Sen. Deuell Asks Attorney General To Clarify Family Planning Funding Laws
AUSTIN - Two weeks ago I submitted an opinion request to the Texas attorney general's office regarding the use of state funds by health facilities that perform abortions. I am trying to clarify how we can best use state money to expand women's access to comprehensive healthcare without funneling money to organizations that perform abortions.
In 2005, the Women's Health Program (WHP) was established to provide family planning and related health screenings to women who are between the ages of 18 and 44, have no reasonable access to insurance, and whose family income is at or below 185 percent of the federal poverty level. Since the program's implementation in 2007, it has served over 90,000 clients across the state.
Before passage of the bill that would create the WHP, I added an amendment to prevent state funds from being used "to perform or promote elective abortions" or be given to entities or "affiliates of entities that perform or promote elective abortions." This was an important amendment because it guaranteed that no taxpayer money would go towards an organization that performs a controversial procedure that many Texans morally oppose.
Last year, I learned that the Health and Human Services Commission (HHSC) had disregarded that mandate by entering into contracts with a number of Planned Parenthood affiliates across the state. I expressed my concern to Albert Hawkins, the executive commissioner of the HHSC at the time, in a January 2009 letter and asked for information regarding how much money those affiliates had been given and why the department had failed to apply that portion of the amendment.
In his reply, Commissioner Hawkins acknowledged that almost $5 million had been paid to 12 different Planned Parenthood entities and that "for legal reasons," the department was "unable...to fully implement the prohibition against contracting with an organization that is an affiliate of an entity that performs or promotes elective abortions." He added that he had been advised by his legal staff that implementing that specific ban "would likely be held unconstitutional by the courts" and used the precedent set by a number of similar court cases to support this conclusion.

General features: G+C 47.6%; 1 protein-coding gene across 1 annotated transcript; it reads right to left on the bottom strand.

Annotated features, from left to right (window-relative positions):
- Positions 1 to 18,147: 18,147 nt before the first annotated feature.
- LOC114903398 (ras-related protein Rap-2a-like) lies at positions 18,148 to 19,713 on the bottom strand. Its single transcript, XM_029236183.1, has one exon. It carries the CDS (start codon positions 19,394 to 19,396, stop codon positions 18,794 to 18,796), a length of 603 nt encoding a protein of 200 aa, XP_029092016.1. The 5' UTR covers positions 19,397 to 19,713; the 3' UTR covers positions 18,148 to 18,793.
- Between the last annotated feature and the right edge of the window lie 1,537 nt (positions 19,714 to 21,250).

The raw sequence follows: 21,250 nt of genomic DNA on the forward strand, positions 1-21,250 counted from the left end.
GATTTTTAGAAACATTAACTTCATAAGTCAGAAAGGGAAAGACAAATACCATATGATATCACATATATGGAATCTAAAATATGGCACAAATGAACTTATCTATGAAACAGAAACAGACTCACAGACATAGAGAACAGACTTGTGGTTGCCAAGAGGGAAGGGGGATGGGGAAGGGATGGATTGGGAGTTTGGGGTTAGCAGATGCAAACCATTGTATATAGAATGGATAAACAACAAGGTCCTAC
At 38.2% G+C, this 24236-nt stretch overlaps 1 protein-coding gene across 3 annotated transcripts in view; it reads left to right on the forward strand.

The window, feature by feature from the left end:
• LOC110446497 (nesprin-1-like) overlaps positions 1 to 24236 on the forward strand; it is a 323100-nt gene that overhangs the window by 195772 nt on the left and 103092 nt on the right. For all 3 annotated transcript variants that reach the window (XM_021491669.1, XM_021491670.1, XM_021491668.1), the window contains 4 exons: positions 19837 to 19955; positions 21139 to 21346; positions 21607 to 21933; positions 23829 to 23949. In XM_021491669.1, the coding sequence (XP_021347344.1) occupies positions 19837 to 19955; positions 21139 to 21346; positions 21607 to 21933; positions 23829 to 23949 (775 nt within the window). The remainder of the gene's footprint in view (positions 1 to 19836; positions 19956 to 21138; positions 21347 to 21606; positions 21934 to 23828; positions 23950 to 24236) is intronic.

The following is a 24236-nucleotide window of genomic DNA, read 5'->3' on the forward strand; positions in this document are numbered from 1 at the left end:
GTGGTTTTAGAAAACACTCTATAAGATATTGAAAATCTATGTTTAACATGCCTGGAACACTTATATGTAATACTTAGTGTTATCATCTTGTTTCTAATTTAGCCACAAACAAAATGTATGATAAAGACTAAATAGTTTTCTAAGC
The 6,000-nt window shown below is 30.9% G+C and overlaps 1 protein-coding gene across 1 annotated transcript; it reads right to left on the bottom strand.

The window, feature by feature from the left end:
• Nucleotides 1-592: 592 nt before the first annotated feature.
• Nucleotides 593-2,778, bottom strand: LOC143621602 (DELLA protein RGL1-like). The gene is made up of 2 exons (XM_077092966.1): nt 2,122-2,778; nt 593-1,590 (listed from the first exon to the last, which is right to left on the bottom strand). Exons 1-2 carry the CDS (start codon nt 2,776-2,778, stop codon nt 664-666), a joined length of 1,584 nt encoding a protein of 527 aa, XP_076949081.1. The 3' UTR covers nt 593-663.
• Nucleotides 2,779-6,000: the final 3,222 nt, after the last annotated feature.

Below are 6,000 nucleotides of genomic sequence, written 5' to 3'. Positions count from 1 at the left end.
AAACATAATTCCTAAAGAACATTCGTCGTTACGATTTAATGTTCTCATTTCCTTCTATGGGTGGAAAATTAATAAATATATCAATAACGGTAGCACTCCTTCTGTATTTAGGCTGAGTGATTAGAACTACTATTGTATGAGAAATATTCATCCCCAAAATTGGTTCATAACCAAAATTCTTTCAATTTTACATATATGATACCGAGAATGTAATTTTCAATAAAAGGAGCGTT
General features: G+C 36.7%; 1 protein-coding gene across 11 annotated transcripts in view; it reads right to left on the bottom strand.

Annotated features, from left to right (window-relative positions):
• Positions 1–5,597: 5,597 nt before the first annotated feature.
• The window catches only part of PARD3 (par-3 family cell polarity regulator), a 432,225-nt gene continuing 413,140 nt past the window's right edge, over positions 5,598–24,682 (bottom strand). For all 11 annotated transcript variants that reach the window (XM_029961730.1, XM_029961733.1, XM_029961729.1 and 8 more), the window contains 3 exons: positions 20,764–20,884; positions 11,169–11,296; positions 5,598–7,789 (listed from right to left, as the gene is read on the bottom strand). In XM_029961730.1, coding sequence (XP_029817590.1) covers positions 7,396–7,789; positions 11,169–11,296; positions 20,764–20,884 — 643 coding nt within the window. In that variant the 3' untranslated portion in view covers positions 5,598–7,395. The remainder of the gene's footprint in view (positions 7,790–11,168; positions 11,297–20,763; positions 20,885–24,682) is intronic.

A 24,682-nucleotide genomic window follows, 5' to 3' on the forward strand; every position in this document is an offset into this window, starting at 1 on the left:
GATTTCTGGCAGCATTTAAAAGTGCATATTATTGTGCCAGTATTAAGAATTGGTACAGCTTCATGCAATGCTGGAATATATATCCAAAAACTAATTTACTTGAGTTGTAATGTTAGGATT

It should be noted that despite the HHSC's failure to prevent funds from going to Planned Parenthood affiliates, federal law continues to prevent tax money from paying for abortion procedures. Where I disagreed with former Commissioner Hawkins -- and what I hope Attorney General Abbott can clarify -- is the legal definition of "affiliates" as specified in the statute.
In the rulings issued for the cases cited by Commissioner Hawkins, the courts applied a title of the federal Public Health Service Act which he believed would likely be used again to rule the affiliate funding restriction unconstitutional. I, as well as current HHSC Commissioner Thomas Suehs, , believe that funding for the WHP may instead fall under a title of the Social Security Act which legally allows this funding restriction.
Although not all Planned Parenthood affiliates perform abortions, I believe that we should reduce the amount of tax money being funneled to clinics that many taxpayers oppose, and increase funding eligibility for the more than 400 clinics that address comprehensive women's health issues beyond simply birth control and STD checks.
This is about increasing the number of medical services available to women, and making sure that all Texans -- and taxpayers -- can agree that those services absolutely necessary.
To contact Sen. Deuell about the legislative process or if you have a suggestion for a future Capitol Update, please contact the Capitol Office at (512) 463-0102 or send mail to Sen. Bob Deuell, Texas Senate, P.O. Box 12068, Austin, TX 78711. The website for the Texas Senate is www.senate.state.tx.us. The e-mail address for Sen. Deuell is: email@example.com.